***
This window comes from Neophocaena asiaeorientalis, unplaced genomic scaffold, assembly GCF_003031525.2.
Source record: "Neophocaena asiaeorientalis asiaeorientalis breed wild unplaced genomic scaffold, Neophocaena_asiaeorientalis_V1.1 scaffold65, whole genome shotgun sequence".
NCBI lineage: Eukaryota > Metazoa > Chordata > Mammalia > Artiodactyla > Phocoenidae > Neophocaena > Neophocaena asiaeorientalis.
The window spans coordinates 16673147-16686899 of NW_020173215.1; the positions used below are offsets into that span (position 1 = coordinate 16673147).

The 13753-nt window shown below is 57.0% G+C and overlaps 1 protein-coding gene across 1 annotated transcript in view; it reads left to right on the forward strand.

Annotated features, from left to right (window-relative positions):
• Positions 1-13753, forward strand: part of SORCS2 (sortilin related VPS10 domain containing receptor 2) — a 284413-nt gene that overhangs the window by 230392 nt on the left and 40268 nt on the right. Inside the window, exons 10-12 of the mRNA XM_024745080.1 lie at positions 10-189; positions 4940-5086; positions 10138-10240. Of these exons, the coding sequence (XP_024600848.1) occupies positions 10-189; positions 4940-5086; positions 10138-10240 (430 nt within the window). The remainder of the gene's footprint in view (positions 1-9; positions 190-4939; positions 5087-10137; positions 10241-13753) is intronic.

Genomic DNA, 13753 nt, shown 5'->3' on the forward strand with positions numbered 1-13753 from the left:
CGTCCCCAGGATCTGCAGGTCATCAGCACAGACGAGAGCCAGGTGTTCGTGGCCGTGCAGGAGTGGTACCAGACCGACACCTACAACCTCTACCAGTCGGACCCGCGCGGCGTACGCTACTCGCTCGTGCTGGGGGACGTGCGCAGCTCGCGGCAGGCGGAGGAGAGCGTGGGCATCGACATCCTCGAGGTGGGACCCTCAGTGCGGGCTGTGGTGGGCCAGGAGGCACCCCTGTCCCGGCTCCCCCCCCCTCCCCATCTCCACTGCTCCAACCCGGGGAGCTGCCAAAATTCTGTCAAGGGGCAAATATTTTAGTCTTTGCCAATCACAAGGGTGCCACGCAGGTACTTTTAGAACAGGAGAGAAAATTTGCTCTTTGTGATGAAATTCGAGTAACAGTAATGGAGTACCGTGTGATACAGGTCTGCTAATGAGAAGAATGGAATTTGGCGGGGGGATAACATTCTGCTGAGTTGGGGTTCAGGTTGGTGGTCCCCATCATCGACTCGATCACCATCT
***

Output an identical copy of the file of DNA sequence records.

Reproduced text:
This window comes from Neophocaena asiaeorientalis, unplaced genomic scaffold, assembly GCF_003031525.2.
Source record: "Neophocaena asiaeorientalis asiaeorientalis breed wild unplaced genomic scaffold, Neophocaena_asiaeorientalis_V1.1 scaffold65, whole genome shotgun sequence".
NCBI lineage: Eukaryota > Metazoa > Chordata > Mammalia > Artiodactyla > Phocoenidae > Neophocaena > Neophocaena asiaeorientalis.
The window spans coordinates 16673147-16686899 of NW_020173215.1; the positions used below are offsets into that span (position 1 = coordinate 16673147).

The 13753-nt window shown below is 57.0% G+C and overlaps 1 protein-coding gene across 1 annotated transcript in view; it reads left to right on the forward strand.

Annotated features, from left to right (window-relative positions):
• Positions 1-13753, forward strand: part of SORCS2 (sortilin related VPS10 domain containing receptor 2) — a 284413-nt gene that overhangs the window by 230392 nt on the left and 40268 nt on the right. Inside the window, exons 10-12 of the mRNA XM_024745080.1 lie at positions 10-189; positions 4940-5086; positions 10138-10240. Of these exons, the coding sequence (XP_024600848.1) occupies positions 10-189; positions 4940-5086; positions 10138-10240 (430 nt within the window). The remainder of the gene's footprint in view (positions 1-9; positions 190-4939; positions 5087-10137; positions 10241-13753) is intronic.

Genomic DNA, 13753 nt, shown 5'->3' on the forward strand with positions numbered 1-13753 from the left:
CGTCCCCAGGATCTGCAGGTCATCAGCACAGACGAGAGCCAGGTGTTCGTGGCCGTGCAGGAGTGGTACCAGACCGACACCTACAACCTCTACCAGTCGGACCCGCGCGGCGTACGCTACTCGCTCGTGCTGGGGGACGTGCGCAGCTCGCGGCAGGCGGAGGAGAGCGTGGGCATCGACATCCTCGAGGTGGGACCCTCAGTGCGGGCTGTGGTGGGCCAGGAGGCACCCCTGTCCCGGCTCCCCCCCCCTCCCCATCTCCACTGCTCCAACCCGGGGAGCTGCCAAAATTCTGTCAAGGGGCAAATATTTTAGTCTTTGCCAATCACAAGGGTGCCACGCAGGTACTTTTAGAACAGGAGAGAAAATTTGCTCTTTGTGATGAAATTCGAGTAACAGTAATGGAGTACCGTGTGATACAGGTCTGCTAATGAGAAGAATGGAATTTGGCGGGGGGATAACATTCTGCTGAGTTGGGGTTCAGGTTGGTGGTCCCCATCATCGACTCGATCACCATCT